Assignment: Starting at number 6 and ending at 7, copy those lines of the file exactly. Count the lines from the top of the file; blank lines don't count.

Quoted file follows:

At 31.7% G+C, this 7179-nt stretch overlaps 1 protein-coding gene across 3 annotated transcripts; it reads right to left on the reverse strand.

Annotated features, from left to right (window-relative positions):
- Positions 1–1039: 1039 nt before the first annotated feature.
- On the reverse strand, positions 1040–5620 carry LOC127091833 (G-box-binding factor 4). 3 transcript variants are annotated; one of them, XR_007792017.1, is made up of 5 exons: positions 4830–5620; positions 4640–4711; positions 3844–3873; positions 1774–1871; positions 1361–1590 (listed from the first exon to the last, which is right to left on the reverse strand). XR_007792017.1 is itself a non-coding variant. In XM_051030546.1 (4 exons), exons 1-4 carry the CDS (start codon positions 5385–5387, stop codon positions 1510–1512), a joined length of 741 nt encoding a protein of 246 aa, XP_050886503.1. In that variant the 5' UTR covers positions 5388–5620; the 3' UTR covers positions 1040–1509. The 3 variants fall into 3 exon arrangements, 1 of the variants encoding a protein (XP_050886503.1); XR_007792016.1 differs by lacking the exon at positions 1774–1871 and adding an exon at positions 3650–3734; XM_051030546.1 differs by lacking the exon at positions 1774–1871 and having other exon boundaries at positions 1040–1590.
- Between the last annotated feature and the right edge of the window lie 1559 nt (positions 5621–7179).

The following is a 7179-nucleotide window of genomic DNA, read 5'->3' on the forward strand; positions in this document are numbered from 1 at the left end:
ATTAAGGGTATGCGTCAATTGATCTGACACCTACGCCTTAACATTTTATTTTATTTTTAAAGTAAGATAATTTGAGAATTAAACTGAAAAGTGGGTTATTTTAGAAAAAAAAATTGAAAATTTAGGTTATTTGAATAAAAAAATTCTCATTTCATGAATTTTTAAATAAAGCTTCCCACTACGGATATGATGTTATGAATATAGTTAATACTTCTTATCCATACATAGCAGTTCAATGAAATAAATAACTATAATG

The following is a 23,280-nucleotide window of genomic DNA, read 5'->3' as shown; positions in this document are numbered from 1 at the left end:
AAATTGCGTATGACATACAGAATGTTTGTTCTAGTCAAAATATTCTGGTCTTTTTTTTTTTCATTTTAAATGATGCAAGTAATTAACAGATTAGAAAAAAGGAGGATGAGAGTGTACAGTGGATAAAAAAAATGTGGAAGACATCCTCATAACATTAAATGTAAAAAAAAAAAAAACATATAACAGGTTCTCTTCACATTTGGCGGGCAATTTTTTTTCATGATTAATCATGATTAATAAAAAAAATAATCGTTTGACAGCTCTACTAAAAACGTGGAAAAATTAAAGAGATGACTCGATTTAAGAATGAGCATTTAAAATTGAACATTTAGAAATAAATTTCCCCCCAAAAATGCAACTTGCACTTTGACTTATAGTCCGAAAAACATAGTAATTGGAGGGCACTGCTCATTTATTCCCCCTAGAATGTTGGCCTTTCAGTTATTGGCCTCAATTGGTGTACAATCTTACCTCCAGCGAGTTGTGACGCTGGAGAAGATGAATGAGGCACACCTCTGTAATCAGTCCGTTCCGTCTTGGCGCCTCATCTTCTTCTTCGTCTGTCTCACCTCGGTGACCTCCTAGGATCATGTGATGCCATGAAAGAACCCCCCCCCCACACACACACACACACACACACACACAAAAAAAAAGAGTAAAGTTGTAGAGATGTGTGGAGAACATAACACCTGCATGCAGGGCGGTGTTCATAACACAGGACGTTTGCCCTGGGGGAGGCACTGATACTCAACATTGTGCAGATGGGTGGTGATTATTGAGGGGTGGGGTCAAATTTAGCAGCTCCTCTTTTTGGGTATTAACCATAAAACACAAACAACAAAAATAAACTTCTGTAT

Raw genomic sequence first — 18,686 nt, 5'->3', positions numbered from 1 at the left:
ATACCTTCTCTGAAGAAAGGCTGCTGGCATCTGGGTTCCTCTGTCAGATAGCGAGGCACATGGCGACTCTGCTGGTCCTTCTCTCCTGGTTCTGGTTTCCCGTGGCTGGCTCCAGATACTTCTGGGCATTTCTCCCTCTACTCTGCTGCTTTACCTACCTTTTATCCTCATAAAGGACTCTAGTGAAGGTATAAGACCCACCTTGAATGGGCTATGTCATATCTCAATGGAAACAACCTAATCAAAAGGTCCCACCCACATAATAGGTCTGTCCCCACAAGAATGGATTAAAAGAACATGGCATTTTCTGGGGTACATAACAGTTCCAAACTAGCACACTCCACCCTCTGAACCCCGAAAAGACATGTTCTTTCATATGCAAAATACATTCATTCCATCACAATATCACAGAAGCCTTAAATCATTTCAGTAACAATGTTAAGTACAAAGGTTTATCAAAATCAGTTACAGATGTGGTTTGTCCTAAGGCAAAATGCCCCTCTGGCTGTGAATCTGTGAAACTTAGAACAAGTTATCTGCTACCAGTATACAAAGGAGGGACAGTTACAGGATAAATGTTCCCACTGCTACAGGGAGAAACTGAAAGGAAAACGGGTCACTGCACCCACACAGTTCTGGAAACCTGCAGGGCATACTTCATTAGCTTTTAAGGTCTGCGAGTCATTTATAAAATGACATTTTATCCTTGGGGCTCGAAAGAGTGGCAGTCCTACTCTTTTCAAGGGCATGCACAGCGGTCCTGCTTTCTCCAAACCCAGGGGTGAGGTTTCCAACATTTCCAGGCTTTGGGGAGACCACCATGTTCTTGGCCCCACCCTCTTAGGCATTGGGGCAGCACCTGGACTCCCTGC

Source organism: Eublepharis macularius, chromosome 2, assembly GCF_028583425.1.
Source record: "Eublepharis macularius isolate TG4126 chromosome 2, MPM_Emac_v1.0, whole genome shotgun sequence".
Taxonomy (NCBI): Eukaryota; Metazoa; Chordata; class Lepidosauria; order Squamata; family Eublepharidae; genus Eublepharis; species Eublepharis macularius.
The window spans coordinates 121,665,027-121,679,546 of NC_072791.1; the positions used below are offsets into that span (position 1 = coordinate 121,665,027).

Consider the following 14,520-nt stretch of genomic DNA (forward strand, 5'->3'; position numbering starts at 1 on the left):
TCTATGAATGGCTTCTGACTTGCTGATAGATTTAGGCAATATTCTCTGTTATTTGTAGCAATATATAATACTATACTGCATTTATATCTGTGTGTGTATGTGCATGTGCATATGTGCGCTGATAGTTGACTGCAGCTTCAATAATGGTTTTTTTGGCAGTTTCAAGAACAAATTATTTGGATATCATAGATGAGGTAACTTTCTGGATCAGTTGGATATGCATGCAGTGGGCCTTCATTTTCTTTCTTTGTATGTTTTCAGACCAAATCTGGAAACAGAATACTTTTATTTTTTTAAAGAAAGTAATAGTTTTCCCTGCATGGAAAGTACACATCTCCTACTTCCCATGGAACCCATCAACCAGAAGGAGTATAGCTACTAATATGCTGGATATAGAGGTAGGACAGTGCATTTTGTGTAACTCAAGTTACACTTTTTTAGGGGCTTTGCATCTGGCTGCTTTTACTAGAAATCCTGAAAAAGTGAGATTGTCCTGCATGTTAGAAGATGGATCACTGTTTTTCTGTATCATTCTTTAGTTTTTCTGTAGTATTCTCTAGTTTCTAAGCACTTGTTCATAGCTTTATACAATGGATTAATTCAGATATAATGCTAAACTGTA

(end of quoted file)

The following is a 7179-nucleotide window of genomic DNA, read 5'->3' on the forward strand; positions in this document are numbered from 1 at the left end:
ATTAAGGGTATGCGTCAATTGATCTGACACCTACGCCTTAACATTTTATTTTATTTTTAAAGTAAGATAATTTGAGAATTAAACTGAAAAGTGGGTTATTTTAGAAAAAAAAATTGAAAATTTAGGTTATTTGAATAAAAAAATTCTCATTTCATGAATTTTTAAATAAAGCTTCCCACTACGGATATGATGTTATGAATATAGTTAATACTTCTTATCCATACATAGCAGTTCAATGAAATAAATAACTATAATG